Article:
• Communication shows employees that companies and their leaders are committed to effective fraud detection and prevention programs. Frequent communications — such as in person at companywide meetings, through company websites and in printed newsletters — can help employees understand that business will be conducted in ethical ways and the steps the company has taken to address whistleblower complaints, including protection from retaliation. 
  • There's something extraordinary about the personal touch. Workshops and focus groups can reach deeper into employees' sentiments and may reveal issues percolating beneath the surface. The visibility and availability of company executives and board members can also go a long way to identify potential problems and create open environments for frank discussions. 
  • Many leading companies also have reached beyond their employees to ask third parties — vendors, customers, community leaders and others — to evaluate their interactions with the entities.  
  • Companies also have begun to conduct exit interviews at which they can address questions of how the entities can improve. The interviews also may reveal new issues.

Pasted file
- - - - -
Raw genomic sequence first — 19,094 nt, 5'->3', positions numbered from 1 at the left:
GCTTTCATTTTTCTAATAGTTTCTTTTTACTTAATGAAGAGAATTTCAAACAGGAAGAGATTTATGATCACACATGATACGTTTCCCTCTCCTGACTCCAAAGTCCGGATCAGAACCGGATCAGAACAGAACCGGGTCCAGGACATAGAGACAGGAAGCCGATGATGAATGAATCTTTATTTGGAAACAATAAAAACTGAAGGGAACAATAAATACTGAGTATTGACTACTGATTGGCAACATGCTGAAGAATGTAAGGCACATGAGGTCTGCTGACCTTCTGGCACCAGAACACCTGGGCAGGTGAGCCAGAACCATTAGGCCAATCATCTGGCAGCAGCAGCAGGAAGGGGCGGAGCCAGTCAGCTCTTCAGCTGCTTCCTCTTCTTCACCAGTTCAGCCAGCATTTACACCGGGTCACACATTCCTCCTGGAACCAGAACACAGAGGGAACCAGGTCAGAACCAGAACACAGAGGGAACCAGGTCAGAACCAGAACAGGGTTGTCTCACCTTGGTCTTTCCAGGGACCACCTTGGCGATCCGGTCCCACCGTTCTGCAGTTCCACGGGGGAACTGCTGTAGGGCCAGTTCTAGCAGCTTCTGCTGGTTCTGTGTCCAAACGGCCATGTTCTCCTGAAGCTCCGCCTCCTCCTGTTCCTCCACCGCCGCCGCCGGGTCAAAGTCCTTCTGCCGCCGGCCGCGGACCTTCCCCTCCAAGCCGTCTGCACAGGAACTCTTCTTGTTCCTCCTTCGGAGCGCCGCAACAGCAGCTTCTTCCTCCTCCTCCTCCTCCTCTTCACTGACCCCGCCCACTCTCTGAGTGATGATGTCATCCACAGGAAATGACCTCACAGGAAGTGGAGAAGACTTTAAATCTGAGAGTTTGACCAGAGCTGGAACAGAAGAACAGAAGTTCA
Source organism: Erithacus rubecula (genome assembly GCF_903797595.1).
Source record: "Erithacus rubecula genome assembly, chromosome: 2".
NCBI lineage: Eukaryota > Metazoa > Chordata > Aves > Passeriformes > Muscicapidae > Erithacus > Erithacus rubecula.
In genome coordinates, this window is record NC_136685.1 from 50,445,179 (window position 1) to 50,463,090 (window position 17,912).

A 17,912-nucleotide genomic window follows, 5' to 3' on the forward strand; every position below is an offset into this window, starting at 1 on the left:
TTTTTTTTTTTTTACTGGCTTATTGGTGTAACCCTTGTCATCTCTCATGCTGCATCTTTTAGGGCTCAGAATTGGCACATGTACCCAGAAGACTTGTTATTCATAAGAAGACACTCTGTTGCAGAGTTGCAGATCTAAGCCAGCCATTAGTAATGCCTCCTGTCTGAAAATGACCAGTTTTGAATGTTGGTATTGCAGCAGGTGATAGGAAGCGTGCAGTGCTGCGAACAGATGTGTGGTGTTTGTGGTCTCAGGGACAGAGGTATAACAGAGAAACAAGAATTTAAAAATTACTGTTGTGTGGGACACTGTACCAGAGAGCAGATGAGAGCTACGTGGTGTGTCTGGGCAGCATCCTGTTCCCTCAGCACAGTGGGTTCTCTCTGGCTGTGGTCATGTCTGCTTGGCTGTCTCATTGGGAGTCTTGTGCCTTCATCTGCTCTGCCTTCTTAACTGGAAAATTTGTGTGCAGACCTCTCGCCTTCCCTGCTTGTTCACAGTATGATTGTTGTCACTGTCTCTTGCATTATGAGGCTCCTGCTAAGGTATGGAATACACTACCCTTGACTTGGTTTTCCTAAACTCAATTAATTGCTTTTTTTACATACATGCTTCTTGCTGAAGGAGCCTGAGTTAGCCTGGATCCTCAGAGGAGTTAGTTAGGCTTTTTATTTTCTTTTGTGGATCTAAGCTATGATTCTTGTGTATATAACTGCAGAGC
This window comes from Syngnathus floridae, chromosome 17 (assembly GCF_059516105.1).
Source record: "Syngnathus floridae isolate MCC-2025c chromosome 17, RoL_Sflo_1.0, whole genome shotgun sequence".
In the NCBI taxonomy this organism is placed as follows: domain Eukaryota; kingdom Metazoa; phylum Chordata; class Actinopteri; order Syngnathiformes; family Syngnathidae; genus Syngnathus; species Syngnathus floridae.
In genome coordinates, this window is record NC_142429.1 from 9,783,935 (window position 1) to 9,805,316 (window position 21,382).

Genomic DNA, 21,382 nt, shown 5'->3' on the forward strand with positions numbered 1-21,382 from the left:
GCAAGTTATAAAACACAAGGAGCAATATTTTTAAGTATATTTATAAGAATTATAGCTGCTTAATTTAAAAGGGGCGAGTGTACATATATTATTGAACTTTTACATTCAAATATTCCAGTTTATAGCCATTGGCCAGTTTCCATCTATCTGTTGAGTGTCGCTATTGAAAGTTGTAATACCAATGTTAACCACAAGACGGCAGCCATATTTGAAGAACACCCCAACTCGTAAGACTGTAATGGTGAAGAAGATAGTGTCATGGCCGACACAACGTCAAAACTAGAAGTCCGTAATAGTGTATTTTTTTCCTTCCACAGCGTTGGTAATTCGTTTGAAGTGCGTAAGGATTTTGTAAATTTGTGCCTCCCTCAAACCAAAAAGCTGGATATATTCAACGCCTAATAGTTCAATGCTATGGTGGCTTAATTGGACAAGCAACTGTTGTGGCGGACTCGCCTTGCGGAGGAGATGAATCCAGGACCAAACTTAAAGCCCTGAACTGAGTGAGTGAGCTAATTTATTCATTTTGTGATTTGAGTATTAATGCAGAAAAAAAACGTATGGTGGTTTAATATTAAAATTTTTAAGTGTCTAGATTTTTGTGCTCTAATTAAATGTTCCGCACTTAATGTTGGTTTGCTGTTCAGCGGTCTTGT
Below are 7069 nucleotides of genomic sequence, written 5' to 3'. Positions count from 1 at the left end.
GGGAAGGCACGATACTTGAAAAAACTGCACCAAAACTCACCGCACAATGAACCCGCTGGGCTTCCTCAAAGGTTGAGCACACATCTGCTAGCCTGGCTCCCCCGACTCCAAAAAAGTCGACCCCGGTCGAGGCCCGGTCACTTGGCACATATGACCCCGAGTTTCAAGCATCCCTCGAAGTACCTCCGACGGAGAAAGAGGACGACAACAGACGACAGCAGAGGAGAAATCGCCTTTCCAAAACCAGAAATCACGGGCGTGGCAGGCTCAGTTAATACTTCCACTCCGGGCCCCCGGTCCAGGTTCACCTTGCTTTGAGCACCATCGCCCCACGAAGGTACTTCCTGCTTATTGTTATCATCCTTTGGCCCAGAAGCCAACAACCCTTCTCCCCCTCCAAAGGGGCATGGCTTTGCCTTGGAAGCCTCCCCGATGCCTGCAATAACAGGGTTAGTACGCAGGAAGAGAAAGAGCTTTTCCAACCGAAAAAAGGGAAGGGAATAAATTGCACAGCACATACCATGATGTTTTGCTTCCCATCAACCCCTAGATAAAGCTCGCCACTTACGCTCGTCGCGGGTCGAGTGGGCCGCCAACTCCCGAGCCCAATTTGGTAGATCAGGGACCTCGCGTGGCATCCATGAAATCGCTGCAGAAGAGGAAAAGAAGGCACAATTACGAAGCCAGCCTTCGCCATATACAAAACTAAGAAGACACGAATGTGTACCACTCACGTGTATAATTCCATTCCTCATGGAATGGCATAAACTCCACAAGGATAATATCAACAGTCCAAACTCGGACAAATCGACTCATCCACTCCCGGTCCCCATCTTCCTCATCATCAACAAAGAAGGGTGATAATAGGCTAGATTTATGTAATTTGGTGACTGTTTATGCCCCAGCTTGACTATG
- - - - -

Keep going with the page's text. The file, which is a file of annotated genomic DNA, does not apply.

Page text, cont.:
• Meanwhile, companies are augmenting traditional hotlines with web-based reporting systems that enable employees to raise issues that may require reviews. Entities need to consider whether they may need multilingual or culturally appropriate whistleblower procedures and guidance because more companies now offer hotline or whistleblower mechanisms to third parties and in multiple countries.  


Programs that foster corporate cultures of ethical behavior, encourage open and honest communication and demonstrate entities' commitment to properly responding to reported wrongdoing can have a number of benefits.

Employees may be more likely to make their first reports through internal channels, which allow companies to quickly understand the issues and take steps to protect evidence while also considering how to most effectively stop any wrongdoings.

The goal would be to help companies maintain control by addressing potential frauds or misdeeds, which would decrease potential costs and reputational damages.